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SCVNGR, Inc. v. Dailygobble, Inc.

United States District Court, E.D. Texas, Tyler Division

September 6, 2017

SCVNGR, INC.,
v.
DAILYGOBBLE, INC.,

          ORDER

          K. NICOLE MITCHELL, UNITED STATES MAGISTRATE JUDGE

         Before the Court is Plaintiff SCVNGR, Inc. d/b/a LevelUp's (“LevelUp”) Motion to Compel Discovery and for Sanctions. Doc. No. 140. Defendant DailyGobble, Inc. d/b/a Relevant (“Relevant”) filed a response. Doc. No. 143. Then, LevelUp filed a Reply, Doc. No. 144, and Relevant filed a Sur-Reply, Doc. No. 151. For the reasons below, the Motion is GRANTED IN PART and DENIED IN PART.

         BACKGROUND

         On May 26, 2015, Plaintiff filed suit against Relevant for infringement of U.S. Patent No. 8, 639, 619 (“the '619 Patent”). On January 14, 2016, LevelUp accepted a Rule 68 Offer of Judgment, which provided that Claims 1-2, 4-10, and 12-14 of the '619 Patent were infringed by Relevant and included a cease and desist preventing Relevant from continuing to infringe the '619 Patent. LevelUp now alleges that Relevant is violating this injunction and Relevant continues to infringe the '619 Patent in violation of the Court's Order. The Court ordered discovery to determine LevelUp's post-judgment allegations.

         APPLICABLE LAW

         Under the Federal Rules of Civil Procedure, “[p]arties may obtain discovery regarding any nonprivileged matter that is relevant to any party's claim or defense. . . .” Fed.R.Civ.P. 26(b)(1). “Relevant information need not be admissible at the trial if the discovery appears reasonably calculated to lead to the discovery of admissible evidence.” Id. “Courts construe discovery rules liberally to serve the purposes of discovery: providing the parties with information essential to the proper litigation of all relevant facts, eliminating surprise, and promoting settlement.” Ferko v. Nat'l Ass'n for Stock Car Auto Racing, Inc., 218 F.R.D. 125, 132 (E.D. Tex. 2003) (citing Oppenheimer Fund, Inc. v. Sanders, 437 U.S. 340, 351 (1978)).

         ANALYSIS

         LevelUp filed a motion to compel and for sanctions regarding Relevant's failure to produce a group of emails. Relevant responds that it has properly withheld the emails. Therefore, Relevant argues the motion to compel and for sanctions should be denied. The Court will address the motion to compel and the motion for sanctions below.

         Motion to Compel

         LevelUp seeks the production of twenty-four emails between Relevant, Relevant's counsel, and Le Pain Quotidien, Inc. (“LPQ”). Relevant contends that these emails are protected by attorney-client privilege because the privilege extends to third party communications under the common interest exception. Doc. No. 143. Level Up responds that the common interest exception does not apply to this case because LPQ and Relevant are not potential co-defendants.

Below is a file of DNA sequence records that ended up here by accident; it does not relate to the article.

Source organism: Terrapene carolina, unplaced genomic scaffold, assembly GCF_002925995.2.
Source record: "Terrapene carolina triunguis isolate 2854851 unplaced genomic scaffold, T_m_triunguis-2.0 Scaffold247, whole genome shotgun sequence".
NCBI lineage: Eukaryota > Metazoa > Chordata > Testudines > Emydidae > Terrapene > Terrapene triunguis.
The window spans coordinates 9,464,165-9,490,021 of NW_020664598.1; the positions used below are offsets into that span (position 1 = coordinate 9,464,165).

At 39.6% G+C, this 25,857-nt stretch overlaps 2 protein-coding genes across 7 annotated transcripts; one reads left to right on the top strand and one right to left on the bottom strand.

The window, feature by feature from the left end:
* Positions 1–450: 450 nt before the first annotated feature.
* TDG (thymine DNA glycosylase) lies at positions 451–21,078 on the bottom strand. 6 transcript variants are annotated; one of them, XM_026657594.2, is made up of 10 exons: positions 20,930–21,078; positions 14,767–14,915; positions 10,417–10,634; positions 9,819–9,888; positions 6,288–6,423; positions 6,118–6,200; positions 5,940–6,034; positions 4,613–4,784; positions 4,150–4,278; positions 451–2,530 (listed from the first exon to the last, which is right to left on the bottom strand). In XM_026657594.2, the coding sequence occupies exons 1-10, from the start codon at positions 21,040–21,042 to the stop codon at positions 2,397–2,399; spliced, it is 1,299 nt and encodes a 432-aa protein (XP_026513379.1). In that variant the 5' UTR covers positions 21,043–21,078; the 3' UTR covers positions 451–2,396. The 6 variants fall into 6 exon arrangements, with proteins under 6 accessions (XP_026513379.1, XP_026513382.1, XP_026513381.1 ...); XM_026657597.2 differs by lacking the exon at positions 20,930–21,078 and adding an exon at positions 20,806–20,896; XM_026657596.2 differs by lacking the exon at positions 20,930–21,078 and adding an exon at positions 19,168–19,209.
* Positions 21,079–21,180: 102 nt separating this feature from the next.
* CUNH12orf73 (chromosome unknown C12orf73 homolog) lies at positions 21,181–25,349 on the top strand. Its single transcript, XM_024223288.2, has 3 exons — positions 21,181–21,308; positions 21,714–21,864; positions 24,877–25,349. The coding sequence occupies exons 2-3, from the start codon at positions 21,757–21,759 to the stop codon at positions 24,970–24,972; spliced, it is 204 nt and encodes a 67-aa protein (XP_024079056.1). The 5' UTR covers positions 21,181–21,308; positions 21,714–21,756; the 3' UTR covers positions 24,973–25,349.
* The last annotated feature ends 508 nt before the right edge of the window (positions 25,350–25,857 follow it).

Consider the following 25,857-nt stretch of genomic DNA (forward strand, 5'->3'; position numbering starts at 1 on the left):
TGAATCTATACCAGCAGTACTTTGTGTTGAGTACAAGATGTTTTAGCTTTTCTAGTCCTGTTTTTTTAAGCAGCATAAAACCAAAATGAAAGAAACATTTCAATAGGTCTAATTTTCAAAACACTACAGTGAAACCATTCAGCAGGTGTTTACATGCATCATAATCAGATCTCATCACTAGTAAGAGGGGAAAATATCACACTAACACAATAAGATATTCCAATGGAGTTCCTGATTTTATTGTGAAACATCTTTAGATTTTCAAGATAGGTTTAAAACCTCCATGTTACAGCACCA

A party asserting attorney-client privilege must prove:

(1) the asserted holder of the privilege is or sought to become a client; (2) the person to whom the communication was made is (a) a member of a bar of a court, or his subordinate, and (b) in connection with this communication is acting as a lawyer; (3) the communication related to a fact of which the attorney was informed (a) by his client (b) without the presence of strangers (c) for the purpose of securing primarily either (i) an opinion on law or (ii) legal services (iii) or assistance in some legal proceeding, and (d) not for the purpose of committing a crime or tort; and (4) the privilege has been (a) claimed and (b) not waived by the client.

Ferko, 218 F.R.D. at 133-34. However, “[d]isclosure of privileged information by an attorney to actual or potential co-defendants, or to their counsel, in the course of a joint defense does not constitute a waiver of the attorney-client privilege.” In re Santa Fe, 272 F.3d 705, 712 (5th Cir. 2001) (citing In re LTC Securities Litigation, 89 F.R.D. 595 (N.D. Tex. 1981)); accord Aiken v. Tex. Farm Bureau Mut. Ins. Co., 151 F.R.D. 621, 624-25 (E.D. Tex. 1993) (the common interest exception is also known as the joint defense privilege and protects communication that is intended to “facilitate representation” or “the rendition of legal services.”); Autobytek, Inc. v. Dealix, Corp., 455 F.Supp. 569 (E.D. Tex. 2006) (privilege extends to third party communications “regarding common legal issues that were intended to facilitate representation in possible subsequent patent infringement litigation.”). A potential co-defendant means that “there is a palpable threat of litigation at the time of the communication, rather than a mere awareness that one's questionable conduct might someday result in litigation.” Id.

         After conducting an in camera review, the emails were not made in the course of a joint defense, to facilitate joint representation, or to discuss a common legal interest. See In re Santa Fe, 272 F.3d at 712; Aiken, 151 F.R.D. at 624-25. The emails focus on the status of the underlying proceeding, rather than preparation of a joint defense or to facilitate representation. Additionally, while LPQ may have hoped Relevant would prevail because a loss for Relevant could impact LPQ's business, “[a] shared rooting interest in the ‘successful outcome of ...


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